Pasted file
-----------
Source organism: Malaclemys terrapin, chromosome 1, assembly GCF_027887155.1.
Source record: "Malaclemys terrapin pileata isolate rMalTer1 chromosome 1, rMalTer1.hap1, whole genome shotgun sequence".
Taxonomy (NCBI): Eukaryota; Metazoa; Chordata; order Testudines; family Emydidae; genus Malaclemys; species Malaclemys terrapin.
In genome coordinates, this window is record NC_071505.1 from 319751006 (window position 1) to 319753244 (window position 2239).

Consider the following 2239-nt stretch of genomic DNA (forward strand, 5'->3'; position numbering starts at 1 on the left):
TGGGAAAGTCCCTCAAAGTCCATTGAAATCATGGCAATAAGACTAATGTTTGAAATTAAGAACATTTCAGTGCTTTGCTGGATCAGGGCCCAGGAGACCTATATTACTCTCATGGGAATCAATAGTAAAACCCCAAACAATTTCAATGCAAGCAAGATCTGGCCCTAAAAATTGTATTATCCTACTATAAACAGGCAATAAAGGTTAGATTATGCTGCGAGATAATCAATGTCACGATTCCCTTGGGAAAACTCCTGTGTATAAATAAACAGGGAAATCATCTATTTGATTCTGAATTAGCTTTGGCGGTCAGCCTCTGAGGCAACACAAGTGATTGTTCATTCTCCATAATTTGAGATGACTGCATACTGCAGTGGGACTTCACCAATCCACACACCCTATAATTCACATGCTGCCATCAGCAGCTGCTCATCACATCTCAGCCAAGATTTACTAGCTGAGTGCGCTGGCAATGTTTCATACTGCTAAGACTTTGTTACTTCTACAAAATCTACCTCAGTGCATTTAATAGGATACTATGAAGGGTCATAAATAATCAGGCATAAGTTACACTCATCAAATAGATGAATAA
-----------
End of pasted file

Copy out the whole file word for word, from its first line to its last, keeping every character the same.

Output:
Source organism: Malaclemys terrapin, chromosome 1, assembly GCF_027887155.1.
Source record: "Malaclemys terrapin pileata isolate rMalTer1 chromosome 1, rMalTer1.hap1, whole genome shotgun sequence".
Taxonomy (NCBI): Eukaryota; Metazoa; Chordata; order Testudines; family Emydidae; genus Malaclemys; species Malaclemys terrapin.
In genome coordinates, this window is record NC_071505.1 from 319751006 (window position 1) to 319753244 (window position 2239).

Consider the following 2239-nt stretch of genomic DNA (forward strand, 5'->3'; position numbering starts at 1 on the left):
TGGGAAAGTCCCTCAAAGTCCATTGAAATCATGGCAATAAGACTAATGTTTGAAATTAAGAACATTTCAGTGCTTTGCTGGATCAGGGCCCAGGAGACCTATATTACTCTCATGGGAATCAATAGTAAAACCCCAAACAATTTCAATGCAAGCAAGATCTGGCCCTAAAAATTGTATTATCCTACTATAAACAGGCAATAAAGGTTAGATTATGCTGCGAGATAATCAATGTCACGATTCCCTTGGGAAAACTCCTGTGTATAAATAAACAGGGAAATCATCTATTTGATTCTGAATTAGCTTTGGCGGTCAGCCTCTGAGGCAACACAAGTGATTGTTCATTCTCCATAATTTGAGATGACTGCATACTGCAGTGGGACTTCACCAATCCACACACCCTATAATTCACATGCTGCCATCAGCAGCTGCTCATCACATCTCAGCCAAGATTTACTAGCTGAGTGCGCTGGCAATGTTTCATACTGCTAAGACTTTGTTACTTCTACAAAATCTACCTCAGTGCATTTAATAGGATACTATGAAGGGTCATAAATAATCAGGCATAAGTTACACTCATCAAATAGATGAATAA